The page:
'Practical green': North Van project doesn't sacrifice comfort
seven35 townhomes win awards for efficient design and creature comforts
Most new home buyers choose the biggest and best they can possibly afford without giving much thought to how much the home will cost to maintain.
But North Vancouver's new Power Smart New Home-rated "stacked townhomes" project, called seven35, offers an alternative to that buying approach. It's proving that a smaller home with a compact footprint, including a reduction in energy costs, can be done without sacrificing living standards.
The first project in Canada to be built both Multi-Family LEED Platinum and certified Built Green Gold, seven35 has been winning awards for its sustainable design.
We'll look at a few reasons seven35, and other smaller footprint projects, are starting to win over homebuyers.
Big bang from your buck in a greener home
An efficient smaller home might be the best 21st century real estate investment you can make. Green construction in single-family residential buildings in the U.S. grew from two per cent of new homes in 2005 to 17 per cent in 2011, according to a McGraw Hill Construction market survey.
Simply put, green homes are increasingly being seen as having higher quality while saving consumers money.
What can make a greener home a good investment? One way is the use of green technologies to not only save energy and money, but to allow for some "luxury" additions.
seven35 townhomes, for example, feature a waste water heat recovery system (the first in North America) that extracts heat in water that would have been lost from showers and dishwashers and reuses 70 percent of this heat for domestic hot water. That helps allow for features such as hot tubs on rooftop terraces, gourmet kitchens, and spacious bathrooms with heated floors.
Heat lost from leaks and cracks in an average home is energy wasted
seven35's townhomes are sealed to be airtight, and that changes everything.
"Our buildings' envelopes are becoming so energy efficient that heating, especially for the Lower Mainland's moderate temperatures, takes a very small amount of their energy use," says Adera president Norm Couttie. "Showers and cooking provide much of the homes' heat."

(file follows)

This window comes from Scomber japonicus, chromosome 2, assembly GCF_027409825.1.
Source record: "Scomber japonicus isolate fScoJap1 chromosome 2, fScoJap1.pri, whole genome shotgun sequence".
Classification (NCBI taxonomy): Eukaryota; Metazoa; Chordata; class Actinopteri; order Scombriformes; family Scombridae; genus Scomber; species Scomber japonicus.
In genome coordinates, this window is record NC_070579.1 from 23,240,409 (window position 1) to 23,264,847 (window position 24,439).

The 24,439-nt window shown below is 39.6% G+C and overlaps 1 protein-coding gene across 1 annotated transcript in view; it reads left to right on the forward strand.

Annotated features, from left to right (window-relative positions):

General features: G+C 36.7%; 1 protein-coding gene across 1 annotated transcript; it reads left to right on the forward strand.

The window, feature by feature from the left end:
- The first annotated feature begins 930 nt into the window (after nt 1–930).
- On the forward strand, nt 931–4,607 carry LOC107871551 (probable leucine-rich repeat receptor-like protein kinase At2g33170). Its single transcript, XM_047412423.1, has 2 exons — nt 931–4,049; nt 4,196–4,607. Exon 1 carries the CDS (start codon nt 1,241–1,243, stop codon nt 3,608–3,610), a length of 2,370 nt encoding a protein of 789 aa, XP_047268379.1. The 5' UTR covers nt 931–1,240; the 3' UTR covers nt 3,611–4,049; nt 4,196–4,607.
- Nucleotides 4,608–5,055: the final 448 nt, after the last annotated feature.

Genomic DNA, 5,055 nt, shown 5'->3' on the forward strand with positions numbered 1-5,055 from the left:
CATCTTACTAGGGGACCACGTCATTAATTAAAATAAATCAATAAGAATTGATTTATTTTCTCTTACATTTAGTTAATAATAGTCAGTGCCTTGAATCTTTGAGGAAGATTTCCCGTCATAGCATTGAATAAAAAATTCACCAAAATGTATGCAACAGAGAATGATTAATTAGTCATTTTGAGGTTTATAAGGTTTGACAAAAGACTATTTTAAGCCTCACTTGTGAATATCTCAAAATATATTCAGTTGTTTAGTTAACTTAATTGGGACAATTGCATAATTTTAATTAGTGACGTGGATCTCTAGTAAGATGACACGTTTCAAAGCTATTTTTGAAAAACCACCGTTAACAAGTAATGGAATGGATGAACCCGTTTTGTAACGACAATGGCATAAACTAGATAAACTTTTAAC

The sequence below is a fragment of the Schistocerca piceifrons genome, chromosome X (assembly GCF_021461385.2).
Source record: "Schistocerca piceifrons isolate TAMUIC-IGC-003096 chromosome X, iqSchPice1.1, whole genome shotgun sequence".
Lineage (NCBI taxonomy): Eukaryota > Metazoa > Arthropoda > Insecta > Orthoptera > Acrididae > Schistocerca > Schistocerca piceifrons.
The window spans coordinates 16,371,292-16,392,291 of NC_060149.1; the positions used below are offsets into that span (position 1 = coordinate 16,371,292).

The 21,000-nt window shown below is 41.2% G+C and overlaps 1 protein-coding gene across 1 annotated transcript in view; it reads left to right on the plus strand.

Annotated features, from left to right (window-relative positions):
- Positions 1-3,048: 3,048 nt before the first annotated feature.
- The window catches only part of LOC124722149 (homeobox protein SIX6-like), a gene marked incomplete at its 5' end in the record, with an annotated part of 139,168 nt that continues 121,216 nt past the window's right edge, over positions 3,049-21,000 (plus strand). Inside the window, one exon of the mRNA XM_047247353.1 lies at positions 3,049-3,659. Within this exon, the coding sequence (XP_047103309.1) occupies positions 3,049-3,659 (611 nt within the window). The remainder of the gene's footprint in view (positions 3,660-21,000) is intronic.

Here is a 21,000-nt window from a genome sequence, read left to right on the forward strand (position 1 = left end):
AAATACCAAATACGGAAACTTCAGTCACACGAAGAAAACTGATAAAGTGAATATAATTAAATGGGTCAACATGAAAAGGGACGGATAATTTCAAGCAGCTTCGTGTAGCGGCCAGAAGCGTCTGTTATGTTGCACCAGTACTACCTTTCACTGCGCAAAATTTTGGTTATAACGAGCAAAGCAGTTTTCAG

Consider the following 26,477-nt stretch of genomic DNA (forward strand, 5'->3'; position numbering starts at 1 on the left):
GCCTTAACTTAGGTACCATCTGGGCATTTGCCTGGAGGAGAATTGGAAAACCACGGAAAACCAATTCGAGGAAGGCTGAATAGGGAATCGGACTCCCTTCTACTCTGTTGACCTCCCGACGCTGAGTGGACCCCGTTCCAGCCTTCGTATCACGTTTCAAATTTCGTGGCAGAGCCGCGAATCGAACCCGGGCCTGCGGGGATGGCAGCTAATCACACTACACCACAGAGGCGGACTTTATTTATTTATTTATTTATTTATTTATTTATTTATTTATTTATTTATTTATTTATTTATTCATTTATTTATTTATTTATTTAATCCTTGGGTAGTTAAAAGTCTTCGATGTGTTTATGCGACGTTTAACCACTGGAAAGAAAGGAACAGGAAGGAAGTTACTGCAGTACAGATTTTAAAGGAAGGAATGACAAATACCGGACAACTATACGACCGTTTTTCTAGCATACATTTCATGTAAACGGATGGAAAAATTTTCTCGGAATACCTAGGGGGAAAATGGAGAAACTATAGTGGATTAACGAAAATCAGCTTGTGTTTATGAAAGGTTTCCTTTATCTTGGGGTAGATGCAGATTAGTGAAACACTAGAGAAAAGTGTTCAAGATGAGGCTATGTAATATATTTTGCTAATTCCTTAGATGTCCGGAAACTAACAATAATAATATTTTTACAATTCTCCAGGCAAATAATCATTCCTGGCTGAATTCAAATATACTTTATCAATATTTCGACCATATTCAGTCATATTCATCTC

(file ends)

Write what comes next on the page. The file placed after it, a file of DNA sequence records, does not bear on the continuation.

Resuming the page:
Couttie says Adera prioritized sealing gaps, adding ENERGY STAR® double-paned windows, and insulating well, so that the townhomes could gain 10 points on the building's EnerGuide® rating.
Working with BC Hydro, Adera managed to hit an EnerGuide® rating of between 82 and 84 for seven35. And that qualified it as a Power Smart New Home, which requires a minimum rating of 80. The Power Smart New Home Program provides whole home incentives of up to $2,200 for construction of a single-family home, and up to $400 per townhome or row home.
The green home doesn't have to look like a box or be impractical
There are radical examples of small footprint homes that put sacrifice aesthetics for efficiency. That's not the case with many sustainable homes, including seven35's.
seven35's West Coast interior offers floor-to-ceiling windows with views of Mosquito Creek, open-concept kitchens with stainless steel appliances and quartzite countertops, and eco-certified hardwood millwork and flooring.
Couttie says that while Adera has been heavily involved in conservation for eight years, it believes in "practical green." "We don't do anything unless it makes economic sense," he says.
As home-building technology is rapidly improving, Adera often tries something new on each project, enthusiastically adopting everything from geothermal heating to solar panels.
"Geothermal worked so well for a UBC project that we thought we would use it for the next project, but the rocky soil wouldn't allow it," he says. "We switched to rooftop solar panels, which worked so well that we thought we would use that for the next project, but its roof decks didn't allow space.
"For each site we start from scratch, considering what works best. Otherwise even 'efficient' technology becomes wasteful."
Adera has taken advantage of the BC Hydro New Home Program's incentives to use new energy efficiency technology in over 1,000 suites in the past five years. One of its buildings was awarded "Building of the Year" at BC Hydro's first Power Smart Excellence Awards.
Couttie concludes: "In the future, we may simply apply photovoltaic paint to the roof of buildings to make them net-zero energy. But, for now, we do what today's technology allows to increase efficiency of how homes use energy, water and material resources."
Seven ways your home can score like seven35
1. Innovative heating. You may not have a Waste Water Heat Recovery System, which saves seven35's homeowners 70 per cent in energy costs. But you could install a programmable thermostat for your baseboard heating. And that will save you money.
3. Practical green. That cool innovation you see in Dwell magazine, or even in your friend's house across the street, may not be a good fit for your home. Do the research.
4. Layer the latest green options. Like most conservation-minded developments today, seven35 uses low-flow faucets, dual-flush toilets, ENERGY STAR refrigerator and ENERGY STAR CFL bulbs. You can do the same thing with your home.
5. Green buildings are healthier. Less off-gassing from cabinetry, low-VOC paints and eco-glued engineered flooring make the things you can't see add up to cleaner air.
6. Old-fashioned solar and wind technology. You don't need a high-tech ventilation system or even lighting during summer. Open blinds and windows for light and fresh air; and hang damp clothes near a sunny window instead of using the drier.
7. Nature. seven35 promotes its natural setting that encourages residents to get out of their car and bike or walk. It boasts a "walkscore" of 83, which means it's a short stroll to stores and entertainment. If your home has a high walkscore, embrace it.